163-G 1.2

The role of mass wasting in glacial forelands of the Andes

Large segments of the Andean foreland have been repeatedly shaped by Quaternary glaciations. The many diagnostic landforms include large glacial lakes, staircases of moraine ridges, and extensive outwash plains, and have inspired generations of Quaternary geologists to reconstruct the processes, magnitude, and timing of ice build-up and decay along the mountain front, adding to a reference chronology of Southern hemisphere glaciations. What only a few of these studies have noticed are several hundreds of very large (>>106m3) mass-wasting deposits that fringe the Andean foreland. Many of these debris mounds intersect with many well-dated moraine ridges or former meltwater-lake shorelines and offer exciting opportunities of exploring the hitherto largely unknown role of mass wasting in the glacial forelands of the Andes.

Studying the timing of these large landslides provides a stringent test for models of paraglacial landscape evolution. Preliminary work on large landslides glacial moraines indicates that moraines can fail catastrophically several thousand years after they formed. Several landslide bodies entered former glacial lakes shown by distinct horizontal breaks in landslide deposit morphology, thus raising the possibility of past and future landslide tsunamis.  

The project aims to understand what we can learn from and what can we generalize about the mass-wasting activity of low-gradient glacial forelands. The Andean foreland may well host the largest cluster of (relatively) dated large, low-gradient landslides on Earth, which so far has been elusive in studies of the Andean sediment cascade. How does this estimate compare to sediment transport data, and what do we learn about sediment transfer from glaciated mountain belts to their proximal forelands?

10|2015 – 09|2018

Rock slides vs. rock glaciers: feeding the central Andean sediment cascade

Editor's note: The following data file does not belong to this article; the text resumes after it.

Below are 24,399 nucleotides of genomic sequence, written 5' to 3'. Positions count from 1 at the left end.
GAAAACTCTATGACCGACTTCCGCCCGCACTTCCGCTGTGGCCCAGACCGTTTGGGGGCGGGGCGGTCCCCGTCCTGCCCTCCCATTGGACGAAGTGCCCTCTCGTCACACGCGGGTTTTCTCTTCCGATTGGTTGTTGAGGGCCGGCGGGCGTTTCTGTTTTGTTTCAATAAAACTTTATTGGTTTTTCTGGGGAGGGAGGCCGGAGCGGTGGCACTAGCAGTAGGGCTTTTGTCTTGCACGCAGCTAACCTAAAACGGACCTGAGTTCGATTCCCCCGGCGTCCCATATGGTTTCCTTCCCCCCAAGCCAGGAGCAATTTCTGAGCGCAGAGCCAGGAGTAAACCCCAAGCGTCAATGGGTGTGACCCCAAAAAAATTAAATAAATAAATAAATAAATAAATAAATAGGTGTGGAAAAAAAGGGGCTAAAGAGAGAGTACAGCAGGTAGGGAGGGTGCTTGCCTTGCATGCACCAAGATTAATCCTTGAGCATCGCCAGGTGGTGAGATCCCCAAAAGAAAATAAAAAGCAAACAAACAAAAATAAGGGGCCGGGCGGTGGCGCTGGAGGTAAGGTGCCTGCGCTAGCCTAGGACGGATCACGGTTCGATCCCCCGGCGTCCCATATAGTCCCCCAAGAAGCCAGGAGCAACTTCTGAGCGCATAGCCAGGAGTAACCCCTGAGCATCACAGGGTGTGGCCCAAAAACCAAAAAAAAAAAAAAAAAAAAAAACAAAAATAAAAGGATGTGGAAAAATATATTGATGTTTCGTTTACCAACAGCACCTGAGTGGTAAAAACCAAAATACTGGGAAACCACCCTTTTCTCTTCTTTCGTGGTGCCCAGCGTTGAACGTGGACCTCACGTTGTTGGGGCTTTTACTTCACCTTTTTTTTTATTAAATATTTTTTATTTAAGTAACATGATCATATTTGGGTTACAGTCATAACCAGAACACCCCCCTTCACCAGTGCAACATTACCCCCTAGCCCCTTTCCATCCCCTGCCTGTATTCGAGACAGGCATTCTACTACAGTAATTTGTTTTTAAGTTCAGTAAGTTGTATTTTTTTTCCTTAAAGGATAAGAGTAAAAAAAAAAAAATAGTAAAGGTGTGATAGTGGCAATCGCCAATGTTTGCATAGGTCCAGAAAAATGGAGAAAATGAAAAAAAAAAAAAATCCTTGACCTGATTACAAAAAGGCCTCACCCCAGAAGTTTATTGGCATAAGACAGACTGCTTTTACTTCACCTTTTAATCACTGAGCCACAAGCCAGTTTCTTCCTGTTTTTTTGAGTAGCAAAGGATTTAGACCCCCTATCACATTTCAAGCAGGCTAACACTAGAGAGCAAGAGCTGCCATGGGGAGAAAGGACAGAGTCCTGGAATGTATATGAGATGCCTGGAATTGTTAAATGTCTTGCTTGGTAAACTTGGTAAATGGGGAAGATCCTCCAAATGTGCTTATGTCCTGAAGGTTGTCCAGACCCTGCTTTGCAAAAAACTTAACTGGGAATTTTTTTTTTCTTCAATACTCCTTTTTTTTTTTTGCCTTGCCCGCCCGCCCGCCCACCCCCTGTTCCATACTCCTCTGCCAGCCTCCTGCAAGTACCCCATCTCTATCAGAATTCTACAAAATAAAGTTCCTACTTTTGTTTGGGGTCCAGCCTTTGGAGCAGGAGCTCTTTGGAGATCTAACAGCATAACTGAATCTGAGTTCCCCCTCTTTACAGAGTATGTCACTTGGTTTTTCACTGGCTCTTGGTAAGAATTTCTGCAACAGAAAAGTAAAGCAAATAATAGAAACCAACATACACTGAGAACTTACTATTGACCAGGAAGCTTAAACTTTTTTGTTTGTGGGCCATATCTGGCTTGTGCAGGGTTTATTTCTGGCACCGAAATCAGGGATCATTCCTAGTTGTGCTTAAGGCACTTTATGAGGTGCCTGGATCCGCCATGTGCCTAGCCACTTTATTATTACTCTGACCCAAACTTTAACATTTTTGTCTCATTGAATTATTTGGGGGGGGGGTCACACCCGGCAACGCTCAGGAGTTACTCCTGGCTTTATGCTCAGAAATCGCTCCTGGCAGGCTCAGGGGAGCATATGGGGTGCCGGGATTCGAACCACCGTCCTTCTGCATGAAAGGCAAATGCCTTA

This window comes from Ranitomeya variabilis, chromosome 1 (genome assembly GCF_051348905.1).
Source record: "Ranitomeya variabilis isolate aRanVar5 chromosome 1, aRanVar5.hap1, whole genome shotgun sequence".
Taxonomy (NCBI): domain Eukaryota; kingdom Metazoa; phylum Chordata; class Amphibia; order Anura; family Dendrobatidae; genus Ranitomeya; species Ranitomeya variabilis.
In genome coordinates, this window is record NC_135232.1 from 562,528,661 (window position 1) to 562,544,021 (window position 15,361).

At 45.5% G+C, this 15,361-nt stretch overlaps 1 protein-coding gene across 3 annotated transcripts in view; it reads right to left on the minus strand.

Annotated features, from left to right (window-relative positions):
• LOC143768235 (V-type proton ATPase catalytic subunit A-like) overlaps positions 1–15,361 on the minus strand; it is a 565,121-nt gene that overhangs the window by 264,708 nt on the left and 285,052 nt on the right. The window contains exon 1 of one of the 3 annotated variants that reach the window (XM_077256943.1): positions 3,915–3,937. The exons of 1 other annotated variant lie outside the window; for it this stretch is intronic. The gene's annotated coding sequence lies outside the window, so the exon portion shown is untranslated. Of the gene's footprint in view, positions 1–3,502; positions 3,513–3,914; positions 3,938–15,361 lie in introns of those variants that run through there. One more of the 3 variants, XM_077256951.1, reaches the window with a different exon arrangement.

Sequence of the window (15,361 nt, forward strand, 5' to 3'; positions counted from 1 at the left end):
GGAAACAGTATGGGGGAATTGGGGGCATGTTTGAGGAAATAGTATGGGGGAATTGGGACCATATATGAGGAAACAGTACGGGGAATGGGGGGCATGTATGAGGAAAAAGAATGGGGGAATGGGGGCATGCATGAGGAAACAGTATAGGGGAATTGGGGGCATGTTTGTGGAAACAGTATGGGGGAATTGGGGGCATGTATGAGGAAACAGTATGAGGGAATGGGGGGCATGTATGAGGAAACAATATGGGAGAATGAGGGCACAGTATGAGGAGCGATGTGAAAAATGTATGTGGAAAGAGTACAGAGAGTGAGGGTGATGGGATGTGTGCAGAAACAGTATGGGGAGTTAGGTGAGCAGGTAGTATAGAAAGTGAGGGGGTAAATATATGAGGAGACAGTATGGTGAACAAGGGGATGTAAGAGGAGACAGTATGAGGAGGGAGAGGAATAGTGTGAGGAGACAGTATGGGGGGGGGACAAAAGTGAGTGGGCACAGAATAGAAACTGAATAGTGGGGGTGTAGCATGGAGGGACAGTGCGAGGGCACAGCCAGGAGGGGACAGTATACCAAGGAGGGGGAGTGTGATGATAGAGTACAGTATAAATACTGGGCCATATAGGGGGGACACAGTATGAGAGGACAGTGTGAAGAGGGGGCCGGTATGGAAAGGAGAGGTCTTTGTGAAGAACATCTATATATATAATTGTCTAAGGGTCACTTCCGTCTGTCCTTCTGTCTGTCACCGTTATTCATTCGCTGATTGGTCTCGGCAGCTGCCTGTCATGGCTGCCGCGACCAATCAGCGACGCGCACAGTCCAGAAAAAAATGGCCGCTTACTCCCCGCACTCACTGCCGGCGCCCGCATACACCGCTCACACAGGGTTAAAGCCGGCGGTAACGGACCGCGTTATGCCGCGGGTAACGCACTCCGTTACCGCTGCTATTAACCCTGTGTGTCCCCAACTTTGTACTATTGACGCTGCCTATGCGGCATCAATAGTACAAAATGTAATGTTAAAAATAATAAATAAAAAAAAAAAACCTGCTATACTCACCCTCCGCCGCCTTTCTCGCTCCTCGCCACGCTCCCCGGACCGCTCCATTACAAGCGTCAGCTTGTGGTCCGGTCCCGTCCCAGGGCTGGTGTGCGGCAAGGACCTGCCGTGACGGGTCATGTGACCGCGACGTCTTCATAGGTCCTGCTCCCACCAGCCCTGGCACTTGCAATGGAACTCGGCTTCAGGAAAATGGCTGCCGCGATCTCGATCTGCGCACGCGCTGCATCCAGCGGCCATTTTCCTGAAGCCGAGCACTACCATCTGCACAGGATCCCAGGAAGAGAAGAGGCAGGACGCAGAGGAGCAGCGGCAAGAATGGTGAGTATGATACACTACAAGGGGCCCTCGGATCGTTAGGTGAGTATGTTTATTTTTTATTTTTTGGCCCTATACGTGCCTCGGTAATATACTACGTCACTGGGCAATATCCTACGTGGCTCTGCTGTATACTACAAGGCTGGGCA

This project explores the role of both large (>106 m3) catastrophic rock slides and rock glaciers as prime movers of the central Andean sediment cascade. Recent hypotheses concerning the triggers of large non-volcanic bedrock landslides in the central Andes favor earthquakes, judging from the distribution of tell-tale landslide deposits with respect to active faults and shallow seismicity. Rock glaciers share a very similar topographic niche, but are traditionally viewed as diagnostic of sporadic alpine permafrost, though they may have also originated from earthquake-triggered supraglacial rock slides. Rock slides and rock glaciers are not only voluminous point sources of coarse debris, but also decisive barriers to incoming sediment flux. The aim of this project is to quantify to first order the regional net balance between such sediment release and sequestration by large rock slides and rock glaciers in central Andean headwaters using a multi-scale methodology: First, we will expand an existing regional inventory of large landslides and rock glaciers in the region to quantify the spatial pattern, topographic characteristics, and volumetric distribution of large Andean debris deposits from digital topography and remote sensing data. We will compare classic operator-based mapping with state-of-the-art automated object-oriented mapping techniques. Second, fieldwork will involve local ground truthing of landslide and rock-glacier geometries and provide vital input data for gauging regional volumetric budgets of denudation rates and intermittent sediment storage. We will estimate the fraction of valley fills causally linked to catastrophic slope failure and rock-glacier dynamics to gauge the overall relevance of catastrophic hillslope input to the central Andean sediment cascade. Samples collected in the field will further provide age constraints of strategically selected rockslide and rock-glacier surfaces or correlate backwater sediments with 14C, 10Be, lichenometry or dendrochronology, depending on available samples. Third, we will quantify metrics of geomorphic impact of these deposits on the fluvial network (changes in fluvial transport capacity, formation of knickpoints, epigenetic bedrock meanders, etc.), and the sediment cascade (barrier lakes, floodplain aggradation, etc.). We will expand existing numerical models of channel adjustment to landslide and rock glacier impacts to estimate fluvial response and recovery times. Similar work that we conducted in other regions revealed decisive controls of large landslide deposits on bedrock channel geometry, and the size and age distribution of valley fills that are potential sinks of alluvial georesources. Moreover, large river-blocking rock slides and rock glaciers may form important temporary buffers to incoming, and potentially adverse, sediment pulses from local disturbances.